Guide to the Dollar Cost Averaging Formula
Dollar-cost averaging is a strategy value investors use to invest equal dollar amounts at different intervals. This strategy means that you don’t have to guess what the market is going to do – you’re just investing the same amount at the same time each month.
Keep reading to discover how to apply the dollar cost averaging formula and how you can use it when investing.
- Dollar-cost averaging (DCA) means that you regularly invest the same amount of money (e.g., $100) over time in stocks, mutual funds, or ETFs, no matter what the price is.
- The dollar cost averaging formula is Average Price Paid Per Share = Amount Invested / Number of Shares Owned
- Dollar-cost averaging is investing money in regular amounts over time. A lump sum means that you invest the entirety of the amount in one single payment.
- Value averaging (VA) is very similar to dollar cost averaging. You still invest at regular intervals. But instead of contributing the same amount each month, you set a target growth rate that dictates your investment amounts.
- Use our free dollar cost averaging calculator and download it to Excel to simplify the dollar cost averaging calculation process.
- Dollar-cost averaging is an excellent strategy if you have a low-risk tolerance, want to avoid timing the market, and it helps you become a disciplined investor.
- Its drawbacks are missing lower prices, becoming too passive with your investments, and running into high transaction costs.
What is dollar cost averaging (DCA)?
Dollar-cost averaging (DCA) means that you regularly invest the same amount of money (e.g., $100) over time in stocks, mutual funds, or ETFs, no matter what the price is. It’s a strategy that helps you reduce risk and pay less for investments.
Instead of purchasing stocks at a single price point, your money purchases more shares when prices are down and less when prices are up. It takes the guesswork out of investing decisions.
Here’s an example:
You want to invest $2,000 in value companies like Johnson & Johnson (JNJ) and Target (TGT). Rather than trying to time the market and guessing when the price will be lowest, you simply invest $500 per week into these companies over four weeks.
When you dollar cost average, you automatically purchase fewer shares when stock prices are high. You also automatically purchase more shares when the stock prices are low. What you purchase “averages” out.
With this strategy, you’re not timing the market or trying to predict the market’s future price movements (a risky strategy for long-term investing).
The most important rule with dollar cost averaging? Be consistent. Maybe you’re paid bi-weekly. You have $250 leftover after every paycheck to invest ($500 at the end of each month). With dollar cost averaging, you could set up bi-weekly automatic deposits of $250 to invest in your portfolio.
Automating this process ensures you stick to your strategy and you regularly invest.
Dollar-cost averaging formula
The simple version of DCA involves two elements:
- A regular investment amount
- When you regularly invest that amount
So say that you have $2,400 to invest over a 3-month period. You don’t spend all this money at once. Instead, divide $2,400 by three. You’d invest $800 per month or $200 per week.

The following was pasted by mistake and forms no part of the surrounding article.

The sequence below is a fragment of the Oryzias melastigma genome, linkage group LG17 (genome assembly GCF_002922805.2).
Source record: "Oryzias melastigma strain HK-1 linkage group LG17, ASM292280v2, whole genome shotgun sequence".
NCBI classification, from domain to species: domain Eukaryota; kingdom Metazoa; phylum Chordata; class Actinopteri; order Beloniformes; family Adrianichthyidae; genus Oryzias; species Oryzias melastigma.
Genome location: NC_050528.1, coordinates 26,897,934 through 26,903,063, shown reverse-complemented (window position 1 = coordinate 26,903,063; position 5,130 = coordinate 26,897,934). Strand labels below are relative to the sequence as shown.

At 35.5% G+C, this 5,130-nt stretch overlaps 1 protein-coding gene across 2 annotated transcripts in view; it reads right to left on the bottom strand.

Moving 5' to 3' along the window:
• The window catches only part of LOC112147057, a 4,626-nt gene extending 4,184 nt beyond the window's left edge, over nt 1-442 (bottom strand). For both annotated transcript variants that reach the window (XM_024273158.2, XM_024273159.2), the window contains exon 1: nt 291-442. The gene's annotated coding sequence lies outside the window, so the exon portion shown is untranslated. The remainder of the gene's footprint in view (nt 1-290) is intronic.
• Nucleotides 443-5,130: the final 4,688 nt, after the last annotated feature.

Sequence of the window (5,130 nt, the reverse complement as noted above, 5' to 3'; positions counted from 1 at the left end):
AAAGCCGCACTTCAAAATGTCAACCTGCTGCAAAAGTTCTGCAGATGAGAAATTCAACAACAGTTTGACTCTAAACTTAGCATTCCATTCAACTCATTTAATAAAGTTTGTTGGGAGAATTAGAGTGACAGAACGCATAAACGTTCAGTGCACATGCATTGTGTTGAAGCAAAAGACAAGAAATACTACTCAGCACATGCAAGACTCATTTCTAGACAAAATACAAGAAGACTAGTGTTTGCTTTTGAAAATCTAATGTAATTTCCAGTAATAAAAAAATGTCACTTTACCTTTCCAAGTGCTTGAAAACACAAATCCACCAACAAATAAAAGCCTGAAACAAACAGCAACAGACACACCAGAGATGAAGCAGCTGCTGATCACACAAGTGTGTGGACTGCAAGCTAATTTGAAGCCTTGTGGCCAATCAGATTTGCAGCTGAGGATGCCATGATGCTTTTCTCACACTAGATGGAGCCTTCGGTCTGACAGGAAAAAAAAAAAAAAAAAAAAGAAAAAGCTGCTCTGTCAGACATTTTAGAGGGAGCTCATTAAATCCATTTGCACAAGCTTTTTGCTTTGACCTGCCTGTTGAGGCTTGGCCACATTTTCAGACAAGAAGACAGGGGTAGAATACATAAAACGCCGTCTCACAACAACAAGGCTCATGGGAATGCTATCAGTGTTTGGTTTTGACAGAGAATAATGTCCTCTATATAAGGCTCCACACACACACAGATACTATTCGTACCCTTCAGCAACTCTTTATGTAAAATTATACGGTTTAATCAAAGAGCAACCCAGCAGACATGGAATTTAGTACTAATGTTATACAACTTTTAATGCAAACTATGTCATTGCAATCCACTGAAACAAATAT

But if you want to know the exact average price you’re paying per share on a monthly basis, you’d use the following formula:
Average Price Paid Per Share = Amount Invested / Number of Shares Owned
Maybe you’re investing in XYZ Company. The shares are currently trading at $12.00 per share. Since you have $200 to invest, you could buy 16.7 shares per week at a $12.00 share price ($200 / $12).
The next week, the share price drops to $10.00. Even though the price has dropped, you still invest $200, purchasing 20 shares. You stick with your strategy. The same thing happens next week. The share price drops to $9, which means you purchase 22.2 shares for $200. The share price remains stable next week.
To determine the average price paid per share, you’d first calculate the total value of the shares:
Total Value of Shares = ($12 * 16.7) + ($10 * 20) + ($9 * 22.2) + ($9 * 22.2) = $800
You now own 81.1 shares. Divide the total value of shares by the number of shares owned.
Average Price Paid Per Share = $800 / 81.1 = $9.86
If you had invested the whole amount at the start of the investment, your cost would have been $12 per share. As you can see, you pay less overall ($9.86) for the shares by using the dollar cost averaging method.
Dollar-cost averaging vs lump sum investing
Dollar-cost averaging is investing money in regular amounts over time. It’s the opposite of lump sum investing. A lump sum means that you invest the entirety of the amount in one single payment.
DCA spreads out the risk of your investments. A lump sum means you might get better share prices depending on market movements or you might not. DCA is a better strategy if you’re worried about investing a huge sum of money at once and the market suddenly takes a downturn.
Dollar-cost averaging vs value averaging
Often confused to be the same thing, value averaging (VA) is very similar to dollar cost averaging. You still invest at regular intervals.
However, instead of contributing the same amount each month, you set a target growth rate. You then adjust the next month’s contribution based on how much you made or lost to achieve your target growth rate. Basically, you invest more when the share price falls and less when the share price rises.
The problem with value averaging is that it’s complicated. Also, you could actually run out of money in a downturned market, hindering your ability to make larger investments to hit your target growth rate.
Dollar-cost averaging calculator Excel
The formula we shared is a simplified example of the dollar cost averaging formula. It can get more complex if you’ve got a lot of investments and shares.